4

I'm looking for advice on handle a growing number of commands in a wpf mvvm project.

My viewmodels are collecting a good number of them, and I feel like before the project is matured I need to do something better to handle them. Right now all my commands are just listed as properties in my viewmodels, and either loaded in the constructor of the VM, or lazy loaded.

And if it matters I'm using MVVM Light's RelayCommand implementation of ICommand.

I've seen on a larger open source project putting them in collections, and grouping those collections into more collections...that all seemed really messy to me, but the context was a little different, as all those commands were binding to menus. I don't have a typical drop down menu in this application, but I do use many different context menus/buttons.

Anyways, what are some ideas on handling commands, from both a code readability/maintainability as well as functional perspective?

  • 3
    When I have lots of commands, I have placed them in a partial class of the VM called XXXXCommanding, where XXXX is the name of the VM. I don't go along with placing them in collections however. If I need to iterate all the commands, I'll use reflection. – Gayot Fow Jun 8 '14 at 21:40
  • 4
    Have you considered that your ViewModels might be doing to much work? – CodeMonkey Jun 8 '14 at 22:28
  • 1
    I'm with @CodeMonkey on this one. Misusing partial classes to split your giant class across multiple individual files is just hiding the problem. – Daniel Mann Jun 8 '14 at 22:30
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    Also, if you find yourself doing a lot of "Toolbar"-like UIs and their respective Commands (think for example a CRUD screen with New, Edit, Save, Cancel, Delete, etc). Consider using an ObservableCollection<ICommand> and implementing the UI as an ItemsControl with an ItemTemplate containing buttons. That's what I usually do when there's "groups" of commands. – Federico Berasategui Jun 9 '14 at 3:30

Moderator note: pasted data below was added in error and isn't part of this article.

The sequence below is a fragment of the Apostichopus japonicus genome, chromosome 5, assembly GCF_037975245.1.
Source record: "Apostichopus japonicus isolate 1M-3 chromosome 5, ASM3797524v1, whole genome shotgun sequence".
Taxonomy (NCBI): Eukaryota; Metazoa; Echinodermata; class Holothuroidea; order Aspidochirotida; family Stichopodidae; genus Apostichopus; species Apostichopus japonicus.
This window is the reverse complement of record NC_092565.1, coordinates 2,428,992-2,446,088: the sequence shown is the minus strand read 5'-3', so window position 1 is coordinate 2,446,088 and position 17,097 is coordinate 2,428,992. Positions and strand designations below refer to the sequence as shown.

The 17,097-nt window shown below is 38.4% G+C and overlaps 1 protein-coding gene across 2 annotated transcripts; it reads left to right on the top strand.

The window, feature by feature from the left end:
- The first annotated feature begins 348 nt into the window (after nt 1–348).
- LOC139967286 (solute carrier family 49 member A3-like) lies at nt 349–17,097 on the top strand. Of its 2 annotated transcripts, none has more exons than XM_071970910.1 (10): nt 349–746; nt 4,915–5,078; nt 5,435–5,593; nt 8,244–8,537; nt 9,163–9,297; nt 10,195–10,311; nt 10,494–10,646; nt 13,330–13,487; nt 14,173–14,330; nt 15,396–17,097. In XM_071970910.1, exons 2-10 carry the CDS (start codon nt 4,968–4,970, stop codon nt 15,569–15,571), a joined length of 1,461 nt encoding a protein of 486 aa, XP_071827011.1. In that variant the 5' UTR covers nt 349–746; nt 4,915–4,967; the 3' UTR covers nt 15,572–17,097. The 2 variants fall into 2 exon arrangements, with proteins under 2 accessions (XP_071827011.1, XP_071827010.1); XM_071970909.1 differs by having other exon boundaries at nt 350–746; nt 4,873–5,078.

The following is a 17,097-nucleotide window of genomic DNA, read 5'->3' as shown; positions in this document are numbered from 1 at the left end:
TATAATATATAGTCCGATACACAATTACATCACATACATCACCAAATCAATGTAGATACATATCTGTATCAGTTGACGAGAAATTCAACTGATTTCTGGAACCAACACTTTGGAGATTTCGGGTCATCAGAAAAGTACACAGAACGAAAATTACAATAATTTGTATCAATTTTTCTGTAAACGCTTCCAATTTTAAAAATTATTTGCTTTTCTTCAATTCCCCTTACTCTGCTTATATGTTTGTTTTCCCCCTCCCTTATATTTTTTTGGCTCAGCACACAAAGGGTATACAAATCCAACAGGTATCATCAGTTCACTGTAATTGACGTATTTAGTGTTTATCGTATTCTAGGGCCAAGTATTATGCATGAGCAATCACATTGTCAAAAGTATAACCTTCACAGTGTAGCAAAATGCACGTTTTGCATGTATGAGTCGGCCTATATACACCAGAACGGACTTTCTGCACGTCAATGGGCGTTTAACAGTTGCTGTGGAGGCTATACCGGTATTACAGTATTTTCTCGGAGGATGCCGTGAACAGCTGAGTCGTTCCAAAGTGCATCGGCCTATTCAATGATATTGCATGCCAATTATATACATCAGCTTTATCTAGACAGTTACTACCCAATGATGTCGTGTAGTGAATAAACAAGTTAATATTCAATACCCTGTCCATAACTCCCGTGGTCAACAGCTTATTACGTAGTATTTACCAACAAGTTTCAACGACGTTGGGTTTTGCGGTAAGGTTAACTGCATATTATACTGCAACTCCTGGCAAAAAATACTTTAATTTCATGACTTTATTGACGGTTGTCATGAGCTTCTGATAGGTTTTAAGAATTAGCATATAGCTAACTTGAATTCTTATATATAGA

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    Can you give us example of such ViewModel and its many commands (i.e. what sort of commands)? I'm asking because the only times I've seen more than 3-4 commands per view model is when it was an anti-pattern, namely something resembling god object. Maybe your design can be improved. – k.m Jun 9 '14 at 12:55
1

This post show you how to create dynamic properties for exposing your custom commands. You can mix this with reflection in order to handle a lot of commands.

Create a custom attribute:

[AttributeUsage(AttributeTargets.Class)]
public class CommandClassAttribute : Attribute
{
    readonly string commandName;

    public CommandClassAttribute(string commandName)
    {
        this.commandName = commandName;
    }

    public string CommandName
    {
        get { return commandName; }
    }
}

Then mark all your command with it:

[CommandClass("New")]
public class NewCommand : ICommand
{
    public bool CanExecute(object parameter)
    {
        return true;
    }

    public void Execute(object parameter)
    {
        MessageBox.Show("New");
    }

    public event EventHandler CanExecuteChanged;
}

You can then load all commands at application startup:

readonly Dictionary<string, ICommand> commands = new Dictionary<string, ICommand>();

void LoadCommands()
{
    Type[] types = Assembly.GetExecutingAssembly().GetExportedTypes();
    var iCommandInterface = typeof(ICommand);
    foreach (Type type in types)
    {
        object[] attributes = type.GetCustomAttributes(typeof(CommandClassAttribute), false);
        if (attributes.Length == 0) continue;
        if (iCommandInterface.IsAssignableFrom(type))
        {
            string commandName = ((CommandClassAttribute)attributes[0]).CommandName;
            commands.Add(commandName, (ICommand)Activator.CreateInstance(type));
        }
    }
}

This architecture can be easily extended to support defining commands in plugins.

1

Meh... if it bothers you to look at them, then put them in a #region and collapse the region. The guy who suggested putting them in a dictionary, so you only have one property that seems like a maintenance headache to me... and the XAML binding gets messy.

0

Right now all my commands are just listed as properties in my viewmodels, and either loaded in the constructor of the VM, or lazy loaded.

Instead of making a distinct property for each command in the ViewModel, try making a single collection property Commands to hold all commands in the ViewModel.

This way you simply create and add all the commands to the Commands collection in the ViewModel constructor or even from a factory method outside the ViewModel constructor.

Anyways, what are some ideas on handling commands, from both a code readability/maintainability as well as functional perspective?

  1. 95% of cases there is no need to differentiate between commands in the ViewModel.

  2. It's easier to maintain one collection property that to maintain lots of properties in the ViewModel.

  3. Commands collection can be easily made composite and mapped to a toolbar or a hierarchical context menu.

  4. The ability to add commands to ViewModel without changing the existing class or subclassing is really great.

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